The approach is somewhat reminiscent of the way we treat strangers – we keep just a bit more of a distance – while the flat, hard material used for the masks conjures up the term “to stonewall somebody”. A redeeming feature lies perhaps in the strong, sometimes bright colors used, and in the geometric eye shapes, which lend the objects a toy-like and alluring quality. In this way they seem to conflate the allure of the big city, with its promise of success, splendor, and above all consumption, and the sense of rejection often encountered by newcomers from long-time residents of their new home. The group of works appears to be at the same time reminiscent of billboards as of a somewhat unwelcoming crowd of people. The element of the fog meanwhile turns the viewers into parts of the scene, enveloping them as they enter the installation. This simple artistic device also elegantly turns the show into a single installation, rather than a collection of individual works.
Meanwhile, the image of the dreaming woman, filmic both in its format and repetition, appears as a somewhat reconcilliatory gesture. While she may be troubled by her nightmares, the vulnerability of her sleeping state points to something we all have in common: as human beings we all sleep, we all dream. Even though we don’t know exactly why we require that time of rest, or why every night we surrender ourselves to the illogical images of our unconscious, which often run counter to the regimented structure of our daily lives.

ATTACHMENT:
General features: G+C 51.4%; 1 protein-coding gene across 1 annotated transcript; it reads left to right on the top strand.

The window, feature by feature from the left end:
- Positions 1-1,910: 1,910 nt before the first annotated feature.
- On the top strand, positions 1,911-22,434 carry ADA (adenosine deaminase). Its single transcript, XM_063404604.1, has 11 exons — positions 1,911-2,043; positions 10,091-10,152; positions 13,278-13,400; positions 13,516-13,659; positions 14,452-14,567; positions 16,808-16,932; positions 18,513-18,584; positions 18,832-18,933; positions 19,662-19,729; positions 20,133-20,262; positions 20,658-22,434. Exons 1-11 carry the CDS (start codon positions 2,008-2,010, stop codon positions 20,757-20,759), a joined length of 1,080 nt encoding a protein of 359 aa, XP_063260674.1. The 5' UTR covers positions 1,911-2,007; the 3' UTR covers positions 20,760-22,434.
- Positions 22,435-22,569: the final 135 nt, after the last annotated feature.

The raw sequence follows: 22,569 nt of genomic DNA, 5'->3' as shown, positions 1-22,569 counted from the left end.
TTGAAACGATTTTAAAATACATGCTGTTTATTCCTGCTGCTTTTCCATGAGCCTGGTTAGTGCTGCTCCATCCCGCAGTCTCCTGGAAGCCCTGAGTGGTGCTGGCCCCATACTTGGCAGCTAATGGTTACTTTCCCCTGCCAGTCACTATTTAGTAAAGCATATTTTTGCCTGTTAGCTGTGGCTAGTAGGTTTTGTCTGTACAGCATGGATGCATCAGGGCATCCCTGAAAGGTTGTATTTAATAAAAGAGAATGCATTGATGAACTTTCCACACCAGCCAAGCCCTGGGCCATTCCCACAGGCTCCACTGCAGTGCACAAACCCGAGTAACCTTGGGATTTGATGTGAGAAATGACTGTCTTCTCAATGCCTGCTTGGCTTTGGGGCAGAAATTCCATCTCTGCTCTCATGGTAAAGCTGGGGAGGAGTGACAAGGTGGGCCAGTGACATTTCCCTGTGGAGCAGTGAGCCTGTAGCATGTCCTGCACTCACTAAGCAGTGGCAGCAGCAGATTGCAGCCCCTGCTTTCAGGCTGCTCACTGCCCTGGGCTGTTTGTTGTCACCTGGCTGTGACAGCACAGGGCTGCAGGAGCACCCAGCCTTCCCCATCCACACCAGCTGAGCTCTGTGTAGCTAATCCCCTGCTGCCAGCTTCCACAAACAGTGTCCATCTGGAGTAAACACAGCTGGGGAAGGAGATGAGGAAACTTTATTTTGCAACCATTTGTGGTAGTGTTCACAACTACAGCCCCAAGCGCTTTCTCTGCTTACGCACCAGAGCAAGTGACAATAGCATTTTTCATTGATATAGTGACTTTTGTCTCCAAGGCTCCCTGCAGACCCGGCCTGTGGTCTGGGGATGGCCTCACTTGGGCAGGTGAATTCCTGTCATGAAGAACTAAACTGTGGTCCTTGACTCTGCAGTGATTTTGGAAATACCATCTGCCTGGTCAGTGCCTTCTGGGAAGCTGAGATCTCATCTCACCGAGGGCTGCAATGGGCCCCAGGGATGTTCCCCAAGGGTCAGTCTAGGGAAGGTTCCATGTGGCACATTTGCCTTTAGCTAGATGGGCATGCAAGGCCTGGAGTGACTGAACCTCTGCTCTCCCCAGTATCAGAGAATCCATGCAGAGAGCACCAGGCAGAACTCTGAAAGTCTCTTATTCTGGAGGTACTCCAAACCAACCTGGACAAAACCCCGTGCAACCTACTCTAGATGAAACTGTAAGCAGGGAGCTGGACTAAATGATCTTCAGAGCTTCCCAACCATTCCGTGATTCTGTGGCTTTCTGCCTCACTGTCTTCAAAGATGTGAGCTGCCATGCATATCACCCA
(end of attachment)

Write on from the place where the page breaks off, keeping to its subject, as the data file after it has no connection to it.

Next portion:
By sharing his “emigrant’s nightmare”, Gabriel Stoian once more manages to evoke a host of paradoxical emotions in his viewers. He does so by avoiding visual platitudes yet still managing to gift us with images that resonate strongly in their simplicity.
— E. M. C. Collard